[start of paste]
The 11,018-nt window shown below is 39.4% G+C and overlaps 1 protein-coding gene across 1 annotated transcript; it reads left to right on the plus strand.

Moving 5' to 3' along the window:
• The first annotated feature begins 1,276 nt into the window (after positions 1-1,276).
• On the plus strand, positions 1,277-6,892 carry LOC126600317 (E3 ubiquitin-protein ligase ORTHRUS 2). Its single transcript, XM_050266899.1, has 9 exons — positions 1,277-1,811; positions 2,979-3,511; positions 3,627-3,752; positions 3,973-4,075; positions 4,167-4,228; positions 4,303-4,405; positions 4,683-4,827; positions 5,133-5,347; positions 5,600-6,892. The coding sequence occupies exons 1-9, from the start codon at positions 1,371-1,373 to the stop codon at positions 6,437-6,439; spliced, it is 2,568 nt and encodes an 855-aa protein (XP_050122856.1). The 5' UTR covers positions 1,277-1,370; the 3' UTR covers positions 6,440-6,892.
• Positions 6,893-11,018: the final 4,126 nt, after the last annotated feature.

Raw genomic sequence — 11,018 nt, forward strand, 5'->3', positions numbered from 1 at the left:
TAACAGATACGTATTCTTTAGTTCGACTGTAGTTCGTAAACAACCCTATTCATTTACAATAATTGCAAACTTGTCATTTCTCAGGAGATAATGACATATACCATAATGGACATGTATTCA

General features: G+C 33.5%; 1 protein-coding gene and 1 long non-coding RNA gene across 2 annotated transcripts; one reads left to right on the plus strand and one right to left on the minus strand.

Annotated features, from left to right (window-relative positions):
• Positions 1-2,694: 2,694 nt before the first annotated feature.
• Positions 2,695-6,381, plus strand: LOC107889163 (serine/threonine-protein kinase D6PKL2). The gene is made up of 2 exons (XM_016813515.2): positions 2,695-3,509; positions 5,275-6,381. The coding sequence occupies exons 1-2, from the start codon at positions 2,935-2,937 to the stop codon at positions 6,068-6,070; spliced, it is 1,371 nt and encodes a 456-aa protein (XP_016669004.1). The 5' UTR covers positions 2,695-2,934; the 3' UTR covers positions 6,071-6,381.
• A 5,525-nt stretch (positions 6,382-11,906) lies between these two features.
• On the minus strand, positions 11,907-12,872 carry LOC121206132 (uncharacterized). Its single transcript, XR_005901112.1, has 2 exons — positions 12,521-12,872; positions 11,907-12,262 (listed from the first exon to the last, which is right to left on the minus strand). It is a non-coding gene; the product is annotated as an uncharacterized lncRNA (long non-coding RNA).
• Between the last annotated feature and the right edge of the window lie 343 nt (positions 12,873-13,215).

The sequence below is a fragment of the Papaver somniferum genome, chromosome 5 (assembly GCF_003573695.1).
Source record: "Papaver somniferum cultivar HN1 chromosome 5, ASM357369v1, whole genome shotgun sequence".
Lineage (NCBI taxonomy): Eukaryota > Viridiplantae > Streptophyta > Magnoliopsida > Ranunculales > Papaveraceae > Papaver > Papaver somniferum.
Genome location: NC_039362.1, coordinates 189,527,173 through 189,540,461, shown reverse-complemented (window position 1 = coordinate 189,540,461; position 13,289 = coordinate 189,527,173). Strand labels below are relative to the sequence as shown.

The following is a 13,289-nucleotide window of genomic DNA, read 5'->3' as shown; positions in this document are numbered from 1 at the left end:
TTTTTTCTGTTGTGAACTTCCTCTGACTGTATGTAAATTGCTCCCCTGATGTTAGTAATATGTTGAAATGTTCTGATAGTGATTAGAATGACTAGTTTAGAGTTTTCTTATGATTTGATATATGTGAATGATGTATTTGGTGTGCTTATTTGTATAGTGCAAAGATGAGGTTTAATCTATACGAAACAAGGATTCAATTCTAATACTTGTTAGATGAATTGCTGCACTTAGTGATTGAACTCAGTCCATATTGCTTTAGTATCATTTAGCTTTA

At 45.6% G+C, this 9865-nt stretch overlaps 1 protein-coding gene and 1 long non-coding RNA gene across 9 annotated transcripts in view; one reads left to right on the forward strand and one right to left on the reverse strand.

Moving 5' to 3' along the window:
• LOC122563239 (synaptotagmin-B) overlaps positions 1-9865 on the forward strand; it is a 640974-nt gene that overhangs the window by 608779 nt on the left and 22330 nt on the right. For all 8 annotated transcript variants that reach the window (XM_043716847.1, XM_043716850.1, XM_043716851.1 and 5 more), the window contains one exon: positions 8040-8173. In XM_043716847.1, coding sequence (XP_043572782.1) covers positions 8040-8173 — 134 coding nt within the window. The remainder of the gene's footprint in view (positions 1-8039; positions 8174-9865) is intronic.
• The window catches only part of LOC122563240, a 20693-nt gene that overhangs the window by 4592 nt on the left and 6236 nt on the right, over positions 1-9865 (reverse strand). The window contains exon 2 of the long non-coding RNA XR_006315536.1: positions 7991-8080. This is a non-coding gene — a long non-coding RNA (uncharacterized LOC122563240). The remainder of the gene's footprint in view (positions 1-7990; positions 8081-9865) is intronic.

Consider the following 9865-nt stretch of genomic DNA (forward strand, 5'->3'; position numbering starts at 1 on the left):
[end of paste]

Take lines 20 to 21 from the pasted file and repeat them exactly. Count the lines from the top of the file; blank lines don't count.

TTTTTTCTGTTGTGAACTTCCTCTGACTGTATGTAAATTGCTCCCCTGATGTTAGTAATATGTTGAAATGTTCTGATAGTGATTAGAATGACTAGTTTAGAGTTTTCTTATGATTTGATATATGTGAATGATGTATTTGGTGTGCTTATTTGTATAGTGCAAAGATGAGGTTTAATCTATACGAAACAAGGATTCAATTCTAATACTTGTTAGATGAATTGCTGCACTTAGTGATTGAACTCAGTCCATATTGCTTTAGTATCATTTAGCTTTA

At 45.6% G+C, this 9865-nt stretch overlaps 1 protein-coding gene and 1 long non-coding RNA gene across 9 annotated transcripts in view; one reads left to right on the forward strand and one right to left on the reverse strand.